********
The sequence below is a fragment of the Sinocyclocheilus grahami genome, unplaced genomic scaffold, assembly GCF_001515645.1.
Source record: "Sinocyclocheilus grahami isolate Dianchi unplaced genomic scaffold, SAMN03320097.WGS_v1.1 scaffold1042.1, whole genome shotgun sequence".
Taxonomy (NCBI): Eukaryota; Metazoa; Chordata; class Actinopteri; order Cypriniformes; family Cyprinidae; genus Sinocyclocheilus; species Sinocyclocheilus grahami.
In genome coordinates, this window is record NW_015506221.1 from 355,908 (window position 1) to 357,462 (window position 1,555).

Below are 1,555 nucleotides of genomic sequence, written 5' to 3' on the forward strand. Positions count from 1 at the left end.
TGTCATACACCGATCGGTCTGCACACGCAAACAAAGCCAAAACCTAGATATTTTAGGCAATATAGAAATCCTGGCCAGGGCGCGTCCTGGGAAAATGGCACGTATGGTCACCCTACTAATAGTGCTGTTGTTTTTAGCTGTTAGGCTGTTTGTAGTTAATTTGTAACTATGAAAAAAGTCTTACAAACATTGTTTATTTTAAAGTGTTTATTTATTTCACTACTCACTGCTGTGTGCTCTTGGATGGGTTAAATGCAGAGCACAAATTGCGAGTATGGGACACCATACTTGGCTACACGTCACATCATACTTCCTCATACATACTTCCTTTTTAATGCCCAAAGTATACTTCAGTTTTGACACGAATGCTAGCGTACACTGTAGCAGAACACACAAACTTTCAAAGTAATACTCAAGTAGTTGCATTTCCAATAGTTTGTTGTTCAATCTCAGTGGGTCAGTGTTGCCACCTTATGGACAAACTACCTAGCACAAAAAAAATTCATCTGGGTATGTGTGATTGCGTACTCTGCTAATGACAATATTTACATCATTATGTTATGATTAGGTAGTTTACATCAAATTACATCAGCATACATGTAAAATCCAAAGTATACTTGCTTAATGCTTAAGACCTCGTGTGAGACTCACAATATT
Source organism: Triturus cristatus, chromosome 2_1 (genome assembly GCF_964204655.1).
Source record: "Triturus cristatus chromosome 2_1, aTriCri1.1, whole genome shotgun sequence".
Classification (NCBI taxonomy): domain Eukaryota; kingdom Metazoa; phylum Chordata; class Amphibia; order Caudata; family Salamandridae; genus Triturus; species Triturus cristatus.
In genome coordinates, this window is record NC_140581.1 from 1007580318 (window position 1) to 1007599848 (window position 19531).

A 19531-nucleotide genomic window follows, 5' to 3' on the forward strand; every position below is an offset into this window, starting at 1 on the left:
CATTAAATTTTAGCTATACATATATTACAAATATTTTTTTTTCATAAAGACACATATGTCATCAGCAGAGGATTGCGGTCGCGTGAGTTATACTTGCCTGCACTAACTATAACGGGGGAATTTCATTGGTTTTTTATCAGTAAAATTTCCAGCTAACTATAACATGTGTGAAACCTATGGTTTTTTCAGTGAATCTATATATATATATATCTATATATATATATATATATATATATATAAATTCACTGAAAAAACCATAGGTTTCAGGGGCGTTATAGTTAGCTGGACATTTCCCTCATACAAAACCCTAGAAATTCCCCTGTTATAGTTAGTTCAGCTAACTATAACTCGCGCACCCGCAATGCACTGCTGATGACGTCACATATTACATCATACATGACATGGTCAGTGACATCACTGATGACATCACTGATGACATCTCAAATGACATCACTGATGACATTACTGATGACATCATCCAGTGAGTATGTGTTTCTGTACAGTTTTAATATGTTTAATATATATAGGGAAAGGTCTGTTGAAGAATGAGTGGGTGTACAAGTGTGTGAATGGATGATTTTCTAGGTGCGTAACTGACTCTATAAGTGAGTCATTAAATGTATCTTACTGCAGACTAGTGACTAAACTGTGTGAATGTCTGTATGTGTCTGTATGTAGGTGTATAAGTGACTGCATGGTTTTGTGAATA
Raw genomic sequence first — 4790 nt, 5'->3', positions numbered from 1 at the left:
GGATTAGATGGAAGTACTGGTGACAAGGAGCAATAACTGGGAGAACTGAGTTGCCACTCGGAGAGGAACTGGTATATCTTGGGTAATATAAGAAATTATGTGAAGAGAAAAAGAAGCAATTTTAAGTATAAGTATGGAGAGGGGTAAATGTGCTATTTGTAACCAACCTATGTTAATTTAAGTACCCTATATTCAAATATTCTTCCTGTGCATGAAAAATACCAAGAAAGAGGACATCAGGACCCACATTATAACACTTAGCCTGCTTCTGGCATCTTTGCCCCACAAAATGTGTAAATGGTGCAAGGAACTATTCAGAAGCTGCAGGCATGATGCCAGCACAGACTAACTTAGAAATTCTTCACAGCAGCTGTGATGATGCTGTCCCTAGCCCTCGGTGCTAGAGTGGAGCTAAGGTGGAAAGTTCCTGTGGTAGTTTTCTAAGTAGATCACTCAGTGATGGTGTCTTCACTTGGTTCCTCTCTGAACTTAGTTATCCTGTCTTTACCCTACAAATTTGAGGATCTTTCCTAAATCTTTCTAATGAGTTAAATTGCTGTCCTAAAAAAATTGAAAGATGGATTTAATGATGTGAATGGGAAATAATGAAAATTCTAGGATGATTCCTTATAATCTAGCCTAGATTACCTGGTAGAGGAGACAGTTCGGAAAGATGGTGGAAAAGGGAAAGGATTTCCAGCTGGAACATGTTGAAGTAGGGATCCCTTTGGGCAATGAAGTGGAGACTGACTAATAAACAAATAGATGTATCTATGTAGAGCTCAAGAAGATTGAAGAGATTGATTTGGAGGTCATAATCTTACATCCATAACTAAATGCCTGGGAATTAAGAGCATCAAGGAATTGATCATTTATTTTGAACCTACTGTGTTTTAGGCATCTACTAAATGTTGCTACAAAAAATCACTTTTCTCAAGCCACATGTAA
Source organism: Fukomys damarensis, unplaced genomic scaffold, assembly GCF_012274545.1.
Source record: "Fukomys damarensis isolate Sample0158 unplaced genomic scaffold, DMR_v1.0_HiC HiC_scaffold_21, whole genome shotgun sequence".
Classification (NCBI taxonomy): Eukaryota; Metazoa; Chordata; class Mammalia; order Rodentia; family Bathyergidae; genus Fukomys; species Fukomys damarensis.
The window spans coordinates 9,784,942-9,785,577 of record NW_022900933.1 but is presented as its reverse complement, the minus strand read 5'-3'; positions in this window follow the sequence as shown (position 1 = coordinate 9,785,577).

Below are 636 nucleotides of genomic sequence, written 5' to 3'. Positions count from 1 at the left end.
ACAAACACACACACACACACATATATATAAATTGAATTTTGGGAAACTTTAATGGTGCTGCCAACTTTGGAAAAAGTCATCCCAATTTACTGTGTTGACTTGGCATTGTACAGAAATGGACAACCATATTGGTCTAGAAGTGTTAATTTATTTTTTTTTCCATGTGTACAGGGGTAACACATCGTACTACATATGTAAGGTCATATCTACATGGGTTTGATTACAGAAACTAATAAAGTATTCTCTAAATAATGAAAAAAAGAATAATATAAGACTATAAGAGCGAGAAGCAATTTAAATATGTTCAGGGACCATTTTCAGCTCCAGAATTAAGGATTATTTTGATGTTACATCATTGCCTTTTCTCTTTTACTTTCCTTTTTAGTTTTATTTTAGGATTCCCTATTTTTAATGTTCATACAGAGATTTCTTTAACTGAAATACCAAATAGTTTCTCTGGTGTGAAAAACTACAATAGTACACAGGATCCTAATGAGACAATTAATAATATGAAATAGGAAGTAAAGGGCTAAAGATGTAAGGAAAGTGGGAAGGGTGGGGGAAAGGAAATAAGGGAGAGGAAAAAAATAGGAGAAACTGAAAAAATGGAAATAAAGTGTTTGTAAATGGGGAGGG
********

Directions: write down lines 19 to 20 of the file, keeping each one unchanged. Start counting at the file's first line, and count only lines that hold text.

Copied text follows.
Below are 636 nucleotides of genomic sequence, written 5' to 3'. Positions count from 1 at the left end.
ACAAACACACACACACACACATATATATAAATTGAATTTTGGGAAACTTTAATGGTGCTGCCAACTTTGGAAAAAGTCATCCCAATTTACTGTGTTGACTTGGCATTGTACAGAAATGGACAACCATATTGGTCTAGAAGTGTTAATTTATTTTTTTTTCCATGTGTACAGGGGTAACACATCGTACTACATATGTAAGGTCATATCTACATGGGTTTGATTACAGAAACTAATAAAGTATTCTCTAAATAATGAAAAAAAGAATAATATAAGACTATAAGAGCGAGAAGCAATTTAAATATGTTCAGGGACCATTTTCAGCTCCAGAATTAAGGATTATTTTGATGTTACATCATTGCCTTTTCTCTTTTACTTTCCTTTTTAGTTTTATTTTAGGATTCCCTATTTTTAATGTTCATACAGAGATTTCTTTAACTGAAATACCAAATAGTTTCTCTGGTGTGAAAAACTACAATAGTACACAGGATCCTAATGAGACAATTAATAATATGAAATAGGAAGTAAAGGGCTAAAGATGTAAGGAAAGTGGGAAGGGTGGGGGAAAGGAAATAAGGGAGAGGAAAAAAATAGGAGAAACTGAAAAAATGGAAATAAAGTGTTTGTAAATGGGGAGGG